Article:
Beekeepers upset by ministry stance
To the Editor,
Re: Beekeepers anxious about winter results, Feb. 12.
I was interested reading the article about Vancouver Island’s honeybees. I found it sad that our current Minister for Agriculture and Lands appears as misinformed and oblivious as his predecessor.
When the Ministry first lifted the 22-year-old restriction of honeybees coming onto Vancouver Island from the mainland and the rest of Canada last May, the decision was made without consultation or communication with the overwhelming majority of Vancouver Island and Gulf Island beekeepers.
As was well documented, last winter, up to 95 per cent of the bees on Vancouver Island – Nanaimo south – mysteriously died.
When asked for help to figure out what had happened, ministry representatives declined to investigate, simply stating that it was ‘bad beekeeping’. Interestingly, this was the same diagnosis given to the beekeeper in the U.S. who first raised the alarm of colony collapse disorder.
If poultry or cattle farmers had losses of this magnitude, would government not investigate, and would it diagnose the issue as ‘bad farmers’?
Instead of looking for answers and protecting Island bees from the increased risk of exposure to pests and diseases not yet here, the ministry instead stripped away the restriction that served to protect all Island bees.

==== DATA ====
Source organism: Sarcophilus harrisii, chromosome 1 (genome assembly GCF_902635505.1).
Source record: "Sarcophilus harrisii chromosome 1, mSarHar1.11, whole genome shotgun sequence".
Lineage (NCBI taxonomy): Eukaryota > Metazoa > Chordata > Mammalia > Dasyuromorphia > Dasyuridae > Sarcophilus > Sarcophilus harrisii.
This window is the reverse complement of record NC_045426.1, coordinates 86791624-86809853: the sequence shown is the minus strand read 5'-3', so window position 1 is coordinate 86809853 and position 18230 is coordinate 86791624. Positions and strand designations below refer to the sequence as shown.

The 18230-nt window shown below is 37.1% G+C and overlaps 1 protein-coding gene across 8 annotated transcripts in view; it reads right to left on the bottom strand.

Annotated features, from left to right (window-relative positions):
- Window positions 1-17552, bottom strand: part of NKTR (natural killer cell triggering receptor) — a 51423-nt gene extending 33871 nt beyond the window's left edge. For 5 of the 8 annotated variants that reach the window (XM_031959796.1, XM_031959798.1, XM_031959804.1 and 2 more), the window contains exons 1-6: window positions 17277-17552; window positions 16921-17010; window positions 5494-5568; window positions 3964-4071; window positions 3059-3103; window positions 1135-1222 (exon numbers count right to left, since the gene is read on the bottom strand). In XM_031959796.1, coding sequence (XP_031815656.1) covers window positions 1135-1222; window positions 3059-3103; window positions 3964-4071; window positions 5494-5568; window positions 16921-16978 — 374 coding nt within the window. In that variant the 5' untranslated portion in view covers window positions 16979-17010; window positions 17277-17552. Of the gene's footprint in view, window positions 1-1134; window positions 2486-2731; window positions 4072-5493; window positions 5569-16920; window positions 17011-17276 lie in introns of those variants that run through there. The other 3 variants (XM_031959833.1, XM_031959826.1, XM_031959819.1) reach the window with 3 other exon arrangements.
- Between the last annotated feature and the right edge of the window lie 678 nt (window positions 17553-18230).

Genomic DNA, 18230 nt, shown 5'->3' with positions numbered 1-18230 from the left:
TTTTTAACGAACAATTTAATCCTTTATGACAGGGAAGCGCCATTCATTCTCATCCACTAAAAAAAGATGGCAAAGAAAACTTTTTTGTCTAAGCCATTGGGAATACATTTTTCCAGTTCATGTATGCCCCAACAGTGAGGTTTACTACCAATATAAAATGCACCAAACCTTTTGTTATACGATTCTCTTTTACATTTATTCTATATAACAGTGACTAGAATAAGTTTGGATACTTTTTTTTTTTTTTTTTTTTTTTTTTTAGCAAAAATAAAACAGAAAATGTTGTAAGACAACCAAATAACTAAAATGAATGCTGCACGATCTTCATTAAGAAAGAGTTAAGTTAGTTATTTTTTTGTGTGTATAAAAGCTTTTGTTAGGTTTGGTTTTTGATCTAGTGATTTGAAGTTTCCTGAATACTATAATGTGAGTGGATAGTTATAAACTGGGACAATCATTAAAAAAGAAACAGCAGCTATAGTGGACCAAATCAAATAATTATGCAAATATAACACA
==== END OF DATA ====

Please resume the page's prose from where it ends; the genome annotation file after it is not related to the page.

The minister has stated that re-instating the restriction would be inconsistent with federal standards and with other B.C. bee districts.
In fact, federal regulations state: “The importation into Canada of used beehives or bee equipment is prohibited under the Health of Animals Regulations, paragraph 57(a),” as per the Canada Food Inspection Agency website.
Several places in the world serve as precedents for the value of isolation in an age of colony collapse disorder, pests, diseases and bee deaths. It is common knowledge that there is a connection between the decline in honeybees and the concern for pollinators and therefore food production.
Several experts in the field share the concerns and stated in a letter to the Ministry of Agriculture and Lands, among others, that it would be inappropriate to consider opening the gates to yet more problems in beekeeping where they presently do not exist and that there is great risk of spreading pathogens and pests with the movement of comb and beekeeping equipment from one region to another.
After two meetings with ministry officials, no further communication has occurred, regardless of letters sent supporting our position.
In the end, the restriction for the movement of bees onto Vancouver and the Gulf Islands has been lifted since May 2010. This means that hives have been coming onto the Island in the hundreds, some overwintering, and each arriving with uncertain inspections.
The impact of this action will become clearer in the coming months as the bees come out of winter.
The coalition continues to expect communication with the ministry in regards to this urgent issue. To not do so is tantamount to risking the future of the bees and our Island environment’s food security.
Kathleen Silvey, chairwoman
and Gulf Island Coalition